68% of Asia-Pacific consumers find food and drinks with a low carbon footprint somewhat / very appealing, according to GlobalData’s 2019 Q3 global consumer survey. In fact, the majority of consumers in all continents are attracted to goods that actively seek to minimise carbon emissions, reflecting how mainstream environmental concern has become.
It is not surprising to see Asia-Pacific demonstrate the highest appeal for low carbon footprint food and beverages, since Asian diets tend to be low in red-meat and dairy. The popular consumption of alternative staples, like fish and soy, has led the way for flexitarian and plant-based diets to go mainstream globally. The uptake of meat-alternatives has now become a straightforward way to reduce individual carbon footprints, with brands now beginning to link low and no meat consumption to better environmental wellbeing.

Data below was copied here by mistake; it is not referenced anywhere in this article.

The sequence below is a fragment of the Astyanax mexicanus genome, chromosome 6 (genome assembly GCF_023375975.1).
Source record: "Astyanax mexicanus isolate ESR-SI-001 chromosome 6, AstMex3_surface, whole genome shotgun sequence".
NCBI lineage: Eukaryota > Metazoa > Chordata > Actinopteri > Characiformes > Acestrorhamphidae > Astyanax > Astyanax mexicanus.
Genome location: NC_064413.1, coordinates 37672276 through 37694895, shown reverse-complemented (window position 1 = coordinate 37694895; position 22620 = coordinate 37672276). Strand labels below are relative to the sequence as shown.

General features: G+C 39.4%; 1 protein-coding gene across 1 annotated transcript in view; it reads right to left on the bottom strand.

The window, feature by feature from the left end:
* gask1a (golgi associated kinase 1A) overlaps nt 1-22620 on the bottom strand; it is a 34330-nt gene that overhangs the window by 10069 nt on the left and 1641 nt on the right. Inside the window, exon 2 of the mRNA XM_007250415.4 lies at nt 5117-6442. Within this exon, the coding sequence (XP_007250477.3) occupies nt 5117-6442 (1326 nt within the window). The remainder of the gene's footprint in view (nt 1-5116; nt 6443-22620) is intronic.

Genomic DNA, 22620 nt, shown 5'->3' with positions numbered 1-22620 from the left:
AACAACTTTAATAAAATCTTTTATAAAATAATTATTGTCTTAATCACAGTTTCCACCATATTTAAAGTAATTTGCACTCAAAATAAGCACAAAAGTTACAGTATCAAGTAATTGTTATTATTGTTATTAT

In light of rising green-consciousness, manufacturers face increasing scrutiny to provide visibility on the environmental impact of their products. In January 2020, the world’s largest meat-alternatives brand, Quorn, will become the first major brand to introduce carbon labelling on its food products. The publication of ingredients’ sustainability will help further widespread recognition of Quorn foods; particularly as environmental concerns are an increasingly significant factor behind meat-alternative consumption.